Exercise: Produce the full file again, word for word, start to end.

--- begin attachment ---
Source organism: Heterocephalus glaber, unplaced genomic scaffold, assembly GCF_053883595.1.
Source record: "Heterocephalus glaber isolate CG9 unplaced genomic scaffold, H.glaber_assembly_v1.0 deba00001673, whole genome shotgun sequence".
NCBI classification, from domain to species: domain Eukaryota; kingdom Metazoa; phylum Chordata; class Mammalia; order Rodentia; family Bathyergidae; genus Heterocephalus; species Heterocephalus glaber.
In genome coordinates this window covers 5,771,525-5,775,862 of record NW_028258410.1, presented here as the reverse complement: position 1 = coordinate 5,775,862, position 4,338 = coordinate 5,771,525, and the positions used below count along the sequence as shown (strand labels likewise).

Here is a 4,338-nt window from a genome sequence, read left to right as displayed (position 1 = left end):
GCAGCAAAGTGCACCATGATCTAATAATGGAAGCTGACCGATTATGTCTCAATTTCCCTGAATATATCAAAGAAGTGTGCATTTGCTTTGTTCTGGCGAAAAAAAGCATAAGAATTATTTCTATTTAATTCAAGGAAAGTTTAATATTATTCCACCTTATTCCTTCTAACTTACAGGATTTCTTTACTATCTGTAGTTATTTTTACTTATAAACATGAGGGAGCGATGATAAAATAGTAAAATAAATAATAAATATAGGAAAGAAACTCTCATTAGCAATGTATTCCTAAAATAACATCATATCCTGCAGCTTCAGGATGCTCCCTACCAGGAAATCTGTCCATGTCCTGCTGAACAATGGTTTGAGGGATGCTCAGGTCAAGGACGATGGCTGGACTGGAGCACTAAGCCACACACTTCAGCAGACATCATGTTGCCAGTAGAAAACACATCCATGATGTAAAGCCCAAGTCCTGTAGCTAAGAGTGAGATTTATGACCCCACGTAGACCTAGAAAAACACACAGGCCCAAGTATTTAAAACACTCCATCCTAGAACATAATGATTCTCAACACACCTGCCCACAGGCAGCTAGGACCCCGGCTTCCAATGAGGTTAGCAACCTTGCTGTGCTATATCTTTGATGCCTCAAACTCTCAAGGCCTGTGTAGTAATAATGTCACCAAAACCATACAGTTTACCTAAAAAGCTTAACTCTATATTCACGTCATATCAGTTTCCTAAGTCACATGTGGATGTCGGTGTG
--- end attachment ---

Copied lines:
Source organism: Heterocephalus glaber, unplaced genomic scaffold, assembly GCF_053883595.1.
Source record: "Heterocephalus glaber isolate CG9 unplaced genomic scaffold, H.glaber_assembly_v1.0 deba00001673, whole genome shotgun sequence".
NCBI classification, from domain to species: domain Eukaryota; kingdom Metazoa; phylum Chordata; class Mammalia; order Rodentia; family Bathyergidae; genus Heterocephalus; species Heterocephalus glaber.
In genome coordinates this window covers 5,771,525-5,775,862 of record NW_028258410.1, presented here as the reverse complement: position 1 = coordinate 5,775,862, position 4,338 = coordinate 5,771,525, and the positions used below count along the sequence as shown (strand labels likewise).

Here is a 4,338-nt window from a genome sequence, read left to right as displayed (position 1 = left end):
GCAGCAAAGTGCACCATGATCTAATAATGGAAGCTGACCGATTATGTCTCAATTTCCCTGAATATATCAAAGAAGTGTGCATTTGCTTTGTTCTGGCGAAAAAAAGCATAAGAATTATTTCTATTTAATTCAAGGAAAGTTTAATATTATTCCACCTTATTCCTTCTAACTTACAGGATTTCTTTACTATCTGTAGTTATTTTTACTTATAAACATGAGGGAGCGATGATAAAATAGTAAAATAAATAATAAATATAGGAAAGAAACTCTCATTAGCAATGTATTCCTAAAATAACATCATATCCTGCAGCTTCAGGATGCTCCCTACCAGGAAATCTGTCCATGTCCTGCTGAACAATGGTTTGAGGGATGCTCAGGTCAAGGACGATGGCTGGACTGGAGCACTAAGCCACACACTTCAGCAGACATCATGTTGCCAGTAGAAAACACATCCATGATGTAAAGCCCAAGTCCTGTAGCTAAGAGTGAGATTTATGACCCCACGTAGACCTAGAAAAACACACAGGCCCAAGTATTTAAAACACTCCATCCTAGAACATAATGATTCTCAACACACCTGCCCACAGGCAGCTAGGACCCCGGCTTCCAATGAGGTTAGCAACCTTGCTGTGCTATATCTTTGATGCCTCAAACTCTCAAGGCCTGTGTAGTAATAATGTCACCAAAACCATACAGTTTACCTAAAAAGCTTAACTCTATATTCACGTCATATCAGTTTCCTAAGTCACATGTGGATGTCGGTGTG